certain of these residues or impurities maydamage'the maximum ethciency of the hydrogenation catalyst. In a I typical process, for example, an inertsolvent such as; 'cyclohexane'or mixtures thereofwithaliphaticsolvents such as pentanes or butanes may be employed into which the first monomer (such as styrene, alpha methyl styrene,

If step (a) in the process just described resultsinJthe I" formation of a living polymer as the end product :0f-

the reaction, a proton donor should be injected: to re-- move the associated lithu'um ion from the polymer prior to step (c) in the process above, namely, prior to injece' tion of the conjugated diene and lithium-based initiator required for the formation. of the'homopolymer.

It will be seen that this process in effect makes double use of the polymerization equipment which otherwise would be employed solelyfor the synthesis of either the; block 'copolymer or theoligomen'Moreover, the process outlined above, is highly efficientin that a single hydro-I genation" stage is required for the hydrogenation of both. i

the block 'copolymer and the homopolymer. Furthermore the presence ofthe latter in the reactionxmixture being hydrogenated does not materially alter the iviscosity of the block polymer' 'solution. but gives more efficientutilh f zation of the manufacturing facility.

Of course, if desired, the block copolymer and. the oligomer maybe separately prepared and separately-hy-.-

'drogenatedafter which they may. be blended. On the other hand, it is possible to separately prepare'the nonhydro genated' polymers, thereafter blend them: (prefcrablyin the presence of a compatiblemutual solvent) and then hydrogenate the mixture:

The block copolymers contemplated for use in these vinyl toluene or tert-butyl'styrene) is injected together z with a calculated amount of the initiator suchas a butyl lithium.

Polymerization is conducted under conditions known in the art until essentially all of themonomer is. consumed. At this point, butadiene or isoprene' is injected into the system. Also, a microstructure regulator is intro- 'duced either at this time orprior thereto. The diene block polymerizes with the living polymer previously formed to form an intermedia-teliving polymer. having the structure A--BLi'. Afterall of the butadiene has been polym er'ized a second portion of styrene is injected'andpolyun 'erization proceeds to form the living polymer A-e-A- I n thiscase, 711C116 ultimate unit. of the polystyrene-poly butadi'ene-poIystyrene blockpolymer is associated with the lithium. ion as a living polymenFurther .p'olymeriza tion maybe terminated by'injection of a proton donor,

preferably an alcohol such as isopropyl alcohol. 'Prefen ably, this is injected in an amount essentially equivalent to the polymeric 'carbanions so that any excess donor is r. 7

either absent or present in insignificant amounts,

Other typical polymers which may be prepared'by this or other processesinclude for example, polystyrene-polyisoprene polystyrene, poly(alpha methyl, styrene)-poly- I butadiene-poly(alpha methyl styrene). and poly(alpha methyl styrene)polyisoprene-poly( alpha methyl styrene).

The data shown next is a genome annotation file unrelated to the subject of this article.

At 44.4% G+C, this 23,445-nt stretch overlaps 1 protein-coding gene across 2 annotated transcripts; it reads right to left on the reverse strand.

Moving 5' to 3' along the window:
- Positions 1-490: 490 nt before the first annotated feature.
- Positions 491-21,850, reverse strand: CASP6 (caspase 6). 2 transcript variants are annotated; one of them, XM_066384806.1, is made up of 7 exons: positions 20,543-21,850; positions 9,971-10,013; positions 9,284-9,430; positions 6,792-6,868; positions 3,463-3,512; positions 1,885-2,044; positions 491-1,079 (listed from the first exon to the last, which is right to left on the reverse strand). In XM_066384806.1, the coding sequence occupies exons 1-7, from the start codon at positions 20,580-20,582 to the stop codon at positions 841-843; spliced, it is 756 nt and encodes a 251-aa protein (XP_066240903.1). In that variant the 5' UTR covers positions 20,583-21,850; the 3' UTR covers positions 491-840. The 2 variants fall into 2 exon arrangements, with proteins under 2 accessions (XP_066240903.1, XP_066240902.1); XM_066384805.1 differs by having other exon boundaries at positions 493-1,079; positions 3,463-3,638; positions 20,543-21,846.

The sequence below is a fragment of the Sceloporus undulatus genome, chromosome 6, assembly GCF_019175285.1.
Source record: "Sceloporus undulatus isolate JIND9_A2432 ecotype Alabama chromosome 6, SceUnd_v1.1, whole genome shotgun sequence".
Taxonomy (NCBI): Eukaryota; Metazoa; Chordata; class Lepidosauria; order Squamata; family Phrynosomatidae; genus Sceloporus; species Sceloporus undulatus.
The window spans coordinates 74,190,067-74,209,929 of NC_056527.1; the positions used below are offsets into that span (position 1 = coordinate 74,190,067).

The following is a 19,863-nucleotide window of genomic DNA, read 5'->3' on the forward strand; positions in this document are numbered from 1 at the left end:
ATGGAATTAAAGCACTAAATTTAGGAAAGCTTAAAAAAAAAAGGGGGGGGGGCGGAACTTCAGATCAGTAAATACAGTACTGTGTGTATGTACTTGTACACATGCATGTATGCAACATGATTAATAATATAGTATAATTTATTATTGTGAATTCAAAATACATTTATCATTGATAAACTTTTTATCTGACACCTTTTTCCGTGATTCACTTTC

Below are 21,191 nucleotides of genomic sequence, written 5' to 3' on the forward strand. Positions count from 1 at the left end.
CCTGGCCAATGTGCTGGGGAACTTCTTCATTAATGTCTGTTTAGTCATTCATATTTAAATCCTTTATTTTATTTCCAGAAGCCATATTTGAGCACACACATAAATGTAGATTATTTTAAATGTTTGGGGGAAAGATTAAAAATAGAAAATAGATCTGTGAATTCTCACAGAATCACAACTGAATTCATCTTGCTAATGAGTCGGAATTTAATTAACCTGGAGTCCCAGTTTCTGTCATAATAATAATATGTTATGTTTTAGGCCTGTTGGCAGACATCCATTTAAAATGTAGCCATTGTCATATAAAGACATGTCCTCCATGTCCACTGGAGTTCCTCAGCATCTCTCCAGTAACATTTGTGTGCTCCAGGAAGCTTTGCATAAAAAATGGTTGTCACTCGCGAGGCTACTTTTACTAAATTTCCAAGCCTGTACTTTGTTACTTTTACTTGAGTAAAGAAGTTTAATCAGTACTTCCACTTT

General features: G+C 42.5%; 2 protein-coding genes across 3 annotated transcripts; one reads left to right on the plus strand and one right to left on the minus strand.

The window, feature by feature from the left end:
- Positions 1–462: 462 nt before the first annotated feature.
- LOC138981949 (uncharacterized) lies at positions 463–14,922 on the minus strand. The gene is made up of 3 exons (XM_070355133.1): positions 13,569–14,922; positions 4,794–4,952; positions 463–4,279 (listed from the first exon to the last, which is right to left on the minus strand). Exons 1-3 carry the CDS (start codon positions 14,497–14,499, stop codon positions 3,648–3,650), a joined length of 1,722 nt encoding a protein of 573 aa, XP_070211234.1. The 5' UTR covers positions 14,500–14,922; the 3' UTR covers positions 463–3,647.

compositionsihave two essentialtypes of polymerblocks which will be described prior to their hydrogenation. The terminal blocks, of which at least two are present ingthe precursor (non-hydrogenated) block copolymer, are"v monoalkenyl arene blocks such as obtained from styrene;

alpha methyl styrene or mixtures of the same. The second type of block is a polymer of either butadiene or isoprene.

The microstructure of the polydiene block depends upon.

The use of 'couplingagents increases the alternatives available tothe manufacturer relative to the configuration of the resulting block. copolymers. Sequential addition of monomers-results in linear polymer chains. The use of coupling agents provides an opportunity for making.

7 either linear polymers or branched (star) polymers. Suit- 1 able coupling agents include dihaloalkenes ordihaloalkanes such as'dibromo methane. If, for example, a liv-,

ing polymer having the structure A BLi is treated with a difunctional coupling agent the resulting coupled product then has the structure AB-B-A. It will be noted that any coupling agent residue which may remain in the polymer chain is to be ignored insofar as the present invention, specification and claims are concerned. If polyfunctional coupling agents such as silicon tetrachloride are employed, then branched block polymers may be obtained. In any process involving coupling such as those described above, it'will be noted that the coupled products are no longer living polymers since the associated lithium ion has been removed by the coupling step. Consequently, it is only in the processes which involve sequential addition of monomers and no coupling steps that the polymerization is customarily followed by termination of the living polymer with the proton donor.